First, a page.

NSM Focus | Newly appointed Professor Frank Hartmann: ‘I enjoy studying accounting from different disciplinary perspectives’

Date of news: 25 June 2020

He studied in Rotterdam, completed his PhD in Maastricht, and was first appointed Professor in Amsterdam. In June, Frank Hartmann was appointed Professor of Management Accounting at Radboud University. ‘There are talented researchers from all kinds of disciplines here. For a scientist, it’s a real pleasure.’

“It’s very strange,” says Frank Hartmann (54), “to start a new job in these times. I don’t meet new colleagues at the coffee machine; I can’t shake people’s hands. Normally by September the University would be buzzing with energy, with all the new students. I’ll do my best to make contact, but I have to wait and see what’s possible.”

Fantastic challenge

Hartmann studied Financial Economics at Erasmus University Rotterdam and followed a post-doctoral programme in Management Control in Maastricht, where he defended his PhD on budgeting behaviour in 1997, and was already appointed Professor at the University of Amsterdam a year later. For the past fifteen years, Hartmann has worked as a Professor in Rotterdam. “Half of this time I was also active as an administrator, as a member of the Faculty Board and Dean of Executive Education. Last year, I took a sabbatical, having worked for four years to improve the position of executive education [university education for managers in the field, Eds.].”

In Nijmegen, Hartmann plans to proceed with the “traditional Professor’s craft”: teaching, research, and supervising students and PhD candidates. “I will also help expand executive education in accounting and finance, which involves developing new programmes to strengthen the Faculty’s reputation, broadening its network, and bringing people back to the campus who would normally not be here. It’s a fantastic challenge that follows closely on my work in Rotterdam.”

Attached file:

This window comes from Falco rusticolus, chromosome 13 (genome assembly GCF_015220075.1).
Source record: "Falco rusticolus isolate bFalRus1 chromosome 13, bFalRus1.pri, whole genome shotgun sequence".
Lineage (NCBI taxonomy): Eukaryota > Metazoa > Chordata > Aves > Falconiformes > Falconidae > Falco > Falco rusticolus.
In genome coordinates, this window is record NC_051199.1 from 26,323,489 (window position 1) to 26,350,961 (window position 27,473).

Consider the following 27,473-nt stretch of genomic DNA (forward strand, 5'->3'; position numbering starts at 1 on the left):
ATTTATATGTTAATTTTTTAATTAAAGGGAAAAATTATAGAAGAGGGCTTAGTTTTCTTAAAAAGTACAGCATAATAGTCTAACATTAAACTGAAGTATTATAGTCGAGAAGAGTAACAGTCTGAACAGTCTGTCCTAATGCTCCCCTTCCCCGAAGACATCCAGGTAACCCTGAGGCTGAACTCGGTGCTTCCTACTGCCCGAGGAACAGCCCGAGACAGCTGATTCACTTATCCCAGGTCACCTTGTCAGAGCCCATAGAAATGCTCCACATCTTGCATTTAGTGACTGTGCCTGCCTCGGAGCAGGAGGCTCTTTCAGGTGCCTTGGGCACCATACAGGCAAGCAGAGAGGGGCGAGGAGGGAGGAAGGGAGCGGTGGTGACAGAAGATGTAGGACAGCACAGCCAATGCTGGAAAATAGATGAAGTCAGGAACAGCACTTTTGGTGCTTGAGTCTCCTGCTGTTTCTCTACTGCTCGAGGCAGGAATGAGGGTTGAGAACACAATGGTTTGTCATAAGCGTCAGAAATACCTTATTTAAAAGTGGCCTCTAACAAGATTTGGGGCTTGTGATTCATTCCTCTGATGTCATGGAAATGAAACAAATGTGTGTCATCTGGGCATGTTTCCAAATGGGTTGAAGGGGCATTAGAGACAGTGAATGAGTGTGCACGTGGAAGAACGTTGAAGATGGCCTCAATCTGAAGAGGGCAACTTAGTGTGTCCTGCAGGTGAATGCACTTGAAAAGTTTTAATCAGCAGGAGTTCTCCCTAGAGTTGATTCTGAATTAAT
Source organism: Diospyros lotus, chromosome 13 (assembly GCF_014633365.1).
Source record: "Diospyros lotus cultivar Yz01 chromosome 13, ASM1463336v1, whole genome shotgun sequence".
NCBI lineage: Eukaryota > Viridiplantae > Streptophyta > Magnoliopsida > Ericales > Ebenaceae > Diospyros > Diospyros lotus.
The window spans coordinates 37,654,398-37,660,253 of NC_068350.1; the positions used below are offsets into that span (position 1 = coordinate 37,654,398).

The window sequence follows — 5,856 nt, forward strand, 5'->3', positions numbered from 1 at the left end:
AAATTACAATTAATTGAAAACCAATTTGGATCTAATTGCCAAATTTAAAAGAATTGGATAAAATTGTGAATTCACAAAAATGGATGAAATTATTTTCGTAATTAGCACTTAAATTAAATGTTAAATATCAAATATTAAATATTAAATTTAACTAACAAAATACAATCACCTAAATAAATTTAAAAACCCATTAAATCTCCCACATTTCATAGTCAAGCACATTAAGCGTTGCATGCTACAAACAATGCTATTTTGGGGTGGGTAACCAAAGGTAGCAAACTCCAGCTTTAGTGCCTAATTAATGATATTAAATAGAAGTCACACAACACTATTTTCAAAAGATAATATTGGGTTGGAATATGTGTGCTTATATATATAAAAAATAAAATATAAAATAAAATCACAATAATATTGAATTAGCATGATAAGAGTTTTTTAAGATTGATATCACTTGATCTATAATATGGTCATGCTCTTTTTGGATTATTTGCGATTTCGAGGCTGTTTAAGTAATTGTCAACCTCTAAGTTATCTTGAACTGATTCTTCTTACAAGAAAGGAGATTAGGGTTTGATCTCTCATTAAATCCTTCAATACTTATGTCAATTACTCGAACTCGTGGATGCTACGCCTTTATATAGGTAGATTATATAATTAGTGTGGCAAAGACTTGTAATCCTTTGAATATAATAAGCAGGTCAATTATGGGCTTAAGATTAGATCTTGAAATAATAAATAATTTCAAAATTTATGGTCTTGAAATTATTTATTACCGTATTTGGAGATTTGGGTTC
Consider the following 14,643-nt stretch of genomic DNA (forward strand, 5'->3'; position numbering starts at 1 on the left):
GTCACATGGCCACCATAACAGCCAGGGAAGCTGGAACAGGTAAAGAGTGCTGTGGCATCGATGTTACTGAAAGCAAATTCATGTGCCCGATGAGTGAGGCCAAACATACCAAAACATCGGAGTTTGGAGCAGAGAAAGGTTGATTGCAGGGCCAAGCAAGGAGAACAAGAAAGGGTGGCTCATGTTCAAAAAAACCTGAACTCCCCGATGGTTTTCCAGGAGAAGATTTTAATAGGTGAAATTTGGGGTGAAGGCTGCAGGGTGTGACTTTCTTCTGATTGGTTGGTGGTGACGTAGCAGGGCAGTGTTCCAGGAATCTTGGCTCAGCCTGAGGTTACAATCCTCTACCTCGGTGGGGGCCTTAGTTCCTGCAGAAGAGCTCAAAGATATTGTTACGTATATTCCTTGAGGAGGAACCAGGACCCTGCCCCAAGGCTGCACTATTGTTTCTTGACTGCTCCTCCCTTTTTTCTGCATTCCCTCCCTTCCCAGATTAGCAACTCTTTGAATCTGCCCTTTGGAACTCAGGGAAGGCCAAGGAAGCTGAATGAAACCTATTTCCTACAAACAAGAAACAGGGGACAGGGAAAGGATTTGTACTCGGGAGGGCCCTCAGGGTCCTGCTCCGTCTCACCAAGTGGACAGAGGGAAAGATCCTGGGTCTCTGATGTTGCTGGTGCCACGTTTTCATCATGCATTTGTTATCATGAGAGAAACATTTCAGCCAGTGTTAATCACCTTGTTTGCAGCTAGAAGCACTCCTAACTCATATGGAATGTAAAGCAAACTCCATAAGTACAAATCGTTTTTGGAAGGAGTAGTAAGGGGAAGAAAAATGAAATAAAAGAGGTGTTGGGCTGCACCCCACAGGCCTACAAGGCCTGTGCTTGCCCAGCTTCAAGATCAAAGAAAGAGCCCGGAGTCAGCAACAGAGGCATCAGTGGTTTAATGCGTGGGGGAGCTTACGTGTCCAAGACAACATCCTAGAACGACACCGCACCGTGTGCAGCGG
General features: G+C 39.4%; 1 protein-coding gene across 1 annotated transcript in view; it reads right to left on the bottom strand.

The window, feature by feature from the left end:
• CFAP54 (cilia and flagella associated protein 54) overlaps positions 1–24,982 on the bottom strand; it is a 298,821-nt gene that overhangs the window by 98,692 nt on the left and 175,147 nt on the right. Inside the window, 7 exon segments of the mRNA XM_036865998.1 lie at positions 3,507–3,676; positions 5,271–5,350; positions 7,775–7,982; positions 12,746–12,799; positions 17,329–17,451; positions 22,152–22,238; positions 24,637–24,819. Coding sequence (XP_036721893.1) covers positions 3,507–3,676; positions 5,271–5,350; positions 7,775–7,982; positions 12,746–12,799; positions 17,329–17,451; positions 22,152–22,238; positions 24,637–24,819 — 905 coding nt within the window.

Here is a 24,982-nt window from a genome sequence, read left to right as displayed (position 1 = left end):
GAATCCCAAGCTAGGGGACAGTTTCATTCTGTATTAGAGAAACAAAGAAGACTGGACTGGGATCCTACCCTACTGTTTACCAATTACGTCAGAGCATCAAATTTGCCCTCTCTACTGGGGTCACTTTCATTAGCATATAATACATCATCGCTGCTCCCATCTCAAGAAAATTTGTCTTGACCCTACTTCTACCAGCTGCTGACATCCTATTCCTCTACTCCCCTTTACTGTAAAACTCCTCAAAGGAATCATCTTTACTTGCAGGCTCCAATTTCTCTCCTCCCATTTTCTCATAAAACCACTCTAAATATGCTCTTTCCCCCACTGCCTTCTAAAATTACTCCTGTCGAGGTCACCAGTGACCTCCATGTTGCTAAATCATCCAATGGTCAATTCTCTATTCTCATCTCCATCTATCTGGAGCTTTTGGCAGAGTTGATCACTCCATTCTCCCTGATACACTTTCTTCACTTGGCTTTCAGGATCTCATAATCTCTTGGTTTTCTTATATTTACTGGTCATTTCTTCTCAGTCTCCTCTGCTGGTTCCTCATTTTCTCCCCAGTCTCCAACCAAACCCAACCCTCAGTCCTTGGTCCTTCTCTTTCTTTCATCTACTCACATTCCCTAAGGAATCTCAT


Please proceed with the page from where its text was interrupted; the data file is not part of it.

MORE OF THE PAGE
Complex puzzle

Hartmann enjoys taking part in the social debate. He believes universities could play a more active role in this respect. “Not only in presenting scientific facts, but also in influencing the vocabulary of the debate. One of the crucial questions at the moment is: How do we assess a company’s performance in these volatile times? Is it only about profit and shareholder value, or should we look more broadly and include social contribution? These are discussions I want to contribute to.”

In Nijmegen, Hartmann also hopes to work on multidisciplinary collaboration. “I’m very interested in developments in the field of brain science, for example, especially in terms of how financial decisions are made.” This is why Hartmann has been working with the Donders Institute for years. “We investigate the effects of accountability on human behaviour. When you ask people to justify and explain their decisions, do they only start to run harder, or are there also learning effects? And how do these arise in the brain? The study is still in progress and this is a cautious start to the solving of a complex puzzle.”

Unique employer

Hartmann also collaborates with Nijmegen philosophy experts. “Again looking at accountability, I study the difference between scientific explanations of human behaviour – in brain science and elsewhere – and the way in which people explain their own behaviour. Are these two kinds of explanations compatible? Incidentally, Nijmegen philosophy researchers also work in close collaboration with the Donders Institute.”

These types of collaboration opportunities within and beyond management studies make Radboud University a unique employer in Hartmann’s opinion. “There are talented researchers from all kinds of disciplines here. For a scientist, it’s a real pleasure. Accounting is my absolute passion and I love studying it from different disciplinary perspectives.”